Author Topic: Offer from landlord  (Read 3422 times)

lightmyfire

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Offer from landlord
« on: August 25, 2016, 02:25:53 PM »
I have been renting half of a duplex for the past few years. It's a great place, way below market on rent, with a very responsive landlord. I'd live there indefinitely if I could.

Unfortunately, my landlord's daughter was living in the other half and has had some health issues. She had surgery to remove a tumor caused from traumatic brain injury, and a subsequent stroke left her in a coma from which she recovered but remains semi-paralyzed. She will not be able to live on her own anymore. Due to this and other things, my landlord decided to put the house on the market. She asked me months ago if I was interested in buying it, but I didn't think I could afford it at the time (it's valued at more than 200K on Trulia, not sure yet what she's asking for it...I only make around 40K, though I save almost half my income because my rent is only $600). I just heard from her again that the realtor is coming to look at the property tomorrow, and wondering again if I'd like to buy it. She says she'd give me the down payment, and closing costs would be folded into the rate. I have no idea what the rate would even be as I have not been pre-approved for a mortgage. The other stipulation is that she'd want me to leave her daughter's side as is, but she thinks Section 8 would pay me for it.

My questions for you all:

1) Is this just too good to be true? As much as I like my landlord, couldn't she make a better deal out of this some other way? I am not quite sure why she's making me this offer.

2) Should I get pre-approved for a mortgage just in case?

3) Does that Section 8 thing sound legit? I know nothing about that.

4) What else am I overlooking? I did my homework on home ownership several years ago, but had kind of given up on the idea. I would like to keep living in my city and potentially this house until I FIRE, but I still don't really like the idea of tying myself down with property.

If it's a legit deal and solid "investment," it seems like it might be worthwhile. Thoughts?

lightmyfire

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Re: Offer from landlord
« Reply #1 on: August 25, 2016, 02:42:05 PM »
Update: She is asking 199K (down from 229), which would be negotiable for me.

therethere

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Re: Offer from landlord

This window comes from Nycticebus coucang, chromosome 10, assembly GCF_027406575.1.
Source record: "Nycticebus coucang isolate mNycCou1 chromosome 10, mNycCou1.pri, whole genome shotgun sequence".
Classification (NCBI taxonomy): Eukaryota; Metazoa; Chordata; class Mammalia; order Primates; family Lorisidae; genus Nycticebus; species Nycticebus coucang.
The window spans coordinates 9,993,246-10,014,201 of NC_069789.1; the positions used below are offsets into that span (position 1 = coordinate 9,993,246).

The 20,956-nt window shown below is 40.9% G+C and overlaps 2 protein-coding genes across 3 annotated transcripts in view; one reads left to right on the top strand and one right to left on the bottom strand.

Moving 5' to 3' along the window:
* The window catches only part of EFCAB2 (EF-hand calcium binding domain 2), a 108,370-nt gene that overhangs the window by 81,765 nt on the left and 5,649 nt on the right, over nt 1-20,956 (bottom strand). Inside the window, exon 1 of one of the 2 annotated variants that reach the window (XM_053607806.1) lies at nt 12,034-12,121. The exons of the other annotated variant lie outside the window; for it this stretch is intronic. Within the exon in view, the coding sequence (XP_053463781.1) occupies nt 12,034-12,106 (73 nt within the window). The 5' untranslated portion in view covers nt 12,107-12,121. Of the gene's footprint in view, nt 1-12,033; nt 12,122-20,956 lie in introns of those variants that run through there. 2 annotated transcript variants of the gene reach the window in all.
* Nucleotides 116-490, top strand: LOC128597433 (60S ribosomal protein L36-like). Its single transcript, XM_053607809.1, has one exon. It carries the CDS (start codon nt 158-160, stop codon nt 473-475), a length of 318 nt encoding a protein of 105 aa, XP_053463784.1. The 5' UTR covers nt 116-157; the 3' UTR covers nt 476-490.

« Reply #2 on: August 25, 2016, 02:51:25 PM »
Some reasons why they'd be interested in selling directly to you.

1. Its a pain for all parties to sell a house when there is a renter in the unit. Either they'd have to wait until you get out to show it empty and eat the payments while its showing. Or they have to schedule all showings with you, hope you keep it show ready, etc.  And the new owners can't move in until your lease is over, unless they negotiate some type of cash for keys with you.
2. They won't have to pay the 6-10% or whatever real estate commissions. Easier and quicker sale too.

FLBiker

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Re: Offer from landlord
« Reply #3 on: August 25, 2016, 02:55:46 PM »
It couldn't hurt to get pre-approved.  And what does she mean about giving you the down payment, exactly?  20%?  That seems crazy generous to me.  I don't have a lot of real estate experience, though.  I've bought one house and sold zero.

marty998

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Re: Offer from landlord
« Reply #4 on: August 25, 2016, 03:01:13 PM »
Sounds like you've struck gold. But still do your due diligence and get a building/pest check done.

You don't want to find out afterwards there are structural issues that need attending to.

bacchi

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Re: Offer from landlord
« Reply #5 on: August 25, 2016, 03:03:35 PM »
1) Do the number work with property taxes? 50% of the property will be owner-occupied, which might help with taxes.

2) Yes, get pre-approved for a mortgage. If the seller's terms don't work for you, you can pull out the bank's card as a trump.